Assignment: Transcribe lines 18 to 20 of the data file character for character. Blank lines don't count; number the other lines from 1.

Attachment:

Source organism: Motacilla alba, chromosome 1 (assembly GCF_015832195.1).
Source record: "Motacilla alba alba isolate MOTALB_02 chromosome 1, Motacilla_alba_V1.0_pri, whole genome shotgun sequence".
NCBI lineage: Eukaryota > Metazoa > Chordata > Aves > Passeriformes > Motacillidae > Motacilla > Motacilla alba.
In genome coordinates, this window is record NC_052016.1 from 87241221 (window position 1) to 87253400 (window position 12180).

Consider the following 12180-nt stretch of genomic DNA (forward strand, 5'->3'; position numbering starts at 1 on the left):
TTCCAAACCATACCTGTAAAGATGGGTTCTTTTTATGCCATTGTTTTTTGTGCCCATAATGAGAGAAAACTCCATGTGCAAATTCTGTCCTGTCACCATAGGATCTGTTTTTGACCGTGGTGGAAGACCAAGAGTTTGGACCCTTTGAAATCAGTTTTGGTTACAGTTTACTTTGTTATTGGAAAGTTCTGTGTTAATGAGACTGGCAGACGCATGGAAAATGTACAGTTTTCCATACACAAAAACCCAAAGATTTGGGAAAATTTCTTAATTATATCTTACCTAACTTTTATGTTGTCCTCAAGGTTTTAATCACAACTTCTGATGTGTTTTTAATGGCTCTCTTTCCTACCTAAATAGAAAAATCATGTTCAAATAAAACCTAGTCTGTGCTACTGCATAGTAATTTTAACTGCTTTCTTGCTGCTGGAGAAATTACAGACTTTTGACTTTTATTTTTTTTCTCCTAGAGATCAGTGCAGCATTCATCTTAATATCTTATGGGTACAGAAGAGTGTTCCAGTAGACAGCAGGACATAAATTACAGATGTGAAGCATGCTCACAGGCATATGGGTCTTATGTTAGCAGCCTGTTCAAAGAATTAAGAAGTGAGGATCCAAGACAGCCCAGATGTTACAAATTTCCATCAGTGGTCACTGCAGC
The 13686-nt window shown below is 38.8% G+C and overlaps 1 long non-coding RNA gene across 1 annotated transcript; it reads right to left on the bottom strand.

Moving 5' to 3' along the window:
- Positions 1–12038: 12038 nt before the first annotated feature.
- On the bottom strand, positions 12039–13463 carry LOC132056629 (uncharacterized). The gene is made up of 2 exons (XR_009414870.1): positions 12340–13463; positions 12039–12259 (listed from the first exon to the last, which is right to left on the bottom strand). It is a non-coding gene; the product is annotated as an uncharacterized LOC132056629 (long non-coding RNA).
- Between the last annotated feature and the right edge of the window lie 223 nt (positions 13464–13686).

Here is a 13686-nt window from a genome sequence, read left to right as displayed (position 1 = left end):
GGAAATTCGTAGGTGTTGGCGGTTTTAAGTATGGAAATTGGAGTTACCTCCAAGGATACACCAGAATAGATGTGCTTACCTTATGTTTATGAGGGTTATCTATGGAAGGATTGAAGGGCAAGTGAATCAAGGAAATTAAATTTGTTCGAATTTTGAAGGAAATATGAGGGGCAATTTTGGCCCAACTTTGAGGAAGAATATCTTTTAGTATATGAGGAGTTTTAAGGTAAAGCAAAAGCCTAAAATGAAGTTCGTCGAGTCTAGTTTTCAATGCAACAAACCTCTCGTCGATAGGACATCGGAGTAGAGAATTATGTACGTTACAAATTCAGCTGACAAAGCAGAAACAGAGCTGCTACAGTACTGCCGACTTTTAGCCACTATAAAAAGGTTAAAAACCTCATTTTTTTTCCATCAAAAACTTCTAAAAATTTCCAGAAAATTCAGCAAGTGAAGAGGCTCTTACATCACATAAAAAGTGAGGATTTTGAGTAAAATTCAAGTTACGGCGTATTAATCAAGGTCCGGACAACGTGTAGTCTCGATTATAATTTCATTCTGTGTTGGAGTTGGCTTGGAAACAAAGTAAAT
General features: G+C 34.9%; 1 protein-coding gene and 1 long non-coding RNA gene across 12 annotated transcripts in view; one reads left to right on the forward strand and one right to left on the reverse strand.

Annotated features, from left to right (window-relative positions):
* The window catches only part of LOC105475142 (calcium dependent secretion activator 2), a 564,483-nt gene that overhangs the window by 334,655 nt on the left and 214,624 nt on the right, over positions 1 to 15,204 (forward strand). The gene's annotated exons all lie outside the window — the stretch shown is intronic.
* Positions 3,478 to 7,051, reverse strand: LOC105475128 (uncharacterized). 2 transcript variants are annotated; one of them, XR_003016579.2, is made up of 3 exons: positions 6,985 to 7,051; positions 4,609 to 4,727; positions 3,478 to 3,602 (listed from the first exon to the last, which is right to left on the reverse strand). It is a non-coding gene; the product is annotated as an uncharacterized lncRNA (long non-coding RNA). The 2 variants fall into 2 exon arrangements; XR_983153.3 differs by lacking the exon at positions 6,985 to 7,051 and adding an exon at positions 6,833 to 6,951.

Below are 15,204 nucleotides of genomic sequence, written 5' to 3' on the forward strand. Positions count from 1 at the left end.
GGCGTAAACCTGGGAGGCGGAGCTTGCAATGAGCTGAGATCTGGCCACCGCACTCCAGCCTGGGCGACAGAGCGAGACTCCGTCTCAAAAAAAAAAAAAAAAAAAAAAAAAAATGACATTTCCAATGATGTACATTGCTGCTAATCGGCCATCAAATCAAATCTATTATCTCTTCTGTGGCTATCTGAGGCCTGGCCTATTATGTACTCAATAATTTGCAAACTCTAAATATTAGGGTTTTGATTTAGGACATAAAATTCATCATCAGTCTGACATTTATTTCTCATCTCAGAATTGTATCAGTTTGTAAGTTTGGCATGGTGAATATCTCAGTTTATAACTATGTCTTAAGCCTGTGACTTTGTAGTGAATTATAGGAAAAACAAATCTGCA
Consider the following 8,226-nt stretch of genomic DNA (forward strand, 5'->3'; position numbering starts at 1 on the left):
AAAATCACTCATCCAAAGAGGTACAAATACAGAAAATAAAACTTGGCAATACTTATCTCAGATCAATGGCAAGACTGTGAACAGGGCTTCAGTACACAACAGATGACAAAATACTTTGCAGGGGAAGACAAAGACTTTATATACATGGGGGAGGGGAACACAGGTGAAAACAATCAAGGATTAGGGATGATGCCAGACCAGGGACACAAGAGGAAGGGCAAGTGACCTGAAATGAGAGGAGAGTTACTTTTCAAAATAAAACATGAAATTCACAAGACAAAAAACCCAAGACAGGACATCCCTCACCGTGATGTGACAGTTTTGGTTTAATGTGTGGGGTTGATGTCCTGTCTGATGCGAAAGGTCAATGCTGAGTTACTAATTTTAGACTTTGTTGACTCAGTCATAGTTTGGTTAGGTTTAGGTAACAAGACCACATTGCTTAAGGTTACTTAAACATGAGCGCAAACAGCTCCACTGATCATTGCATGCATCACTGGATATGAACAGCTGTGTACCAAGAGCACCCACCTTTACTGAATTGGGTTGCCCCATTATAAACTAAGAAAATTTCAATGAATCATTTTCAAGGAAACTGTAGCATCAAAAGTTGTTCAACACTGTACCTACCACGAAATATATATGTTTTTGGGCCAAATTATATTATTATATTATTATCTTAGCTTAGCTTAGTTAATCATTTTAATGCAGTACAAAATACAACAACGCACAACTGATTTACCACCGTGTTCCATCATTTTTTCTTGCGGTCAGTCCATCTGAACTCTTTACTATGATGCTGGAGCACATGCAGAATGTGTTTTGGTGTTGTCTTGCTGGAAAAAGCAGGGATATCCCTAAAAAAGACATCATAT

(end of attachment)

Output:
Below are 15,204 nucleotides of genomic sequence, written 5' to 3' on the forward strand. Positions count from 1 at the left end.
GGCGTAAACCTGGGAGGCGGAGCTTGCAATGAGCTGAGATCTGGCCACCGCACTCCAGCCTGGGCGACAGAGCGAGACTCCGTCTCAAAAAAAAAAAAAAAAAAAAAAAAAAATGACATTTCCAATGATGTACATTGCTGCTAATCGGCCATCAAATCAAATCTATTATCTCTTCTGTGGCTATCTGAGGCCTGGCCTATTATGTACTCAATAATTTGCAAACTCTAAATATTAGGGTTTTGATTTAGGACATAAAATTCATCATCAGTCTGACATTTATTTCTCATCTCAGAATTGTATCAGTTTGTAAGTTTGGCATGGTGAATATCTCAGTTTATAACTATGTCTTAAGCCTGTGACTTTGTAGTGAATTATAGGAAAAACAAATCTGCA
Consider the following 8,226-nt stretch of genomic DNA (forward strand, 5'->3'; position numbering starts at 1 on the left):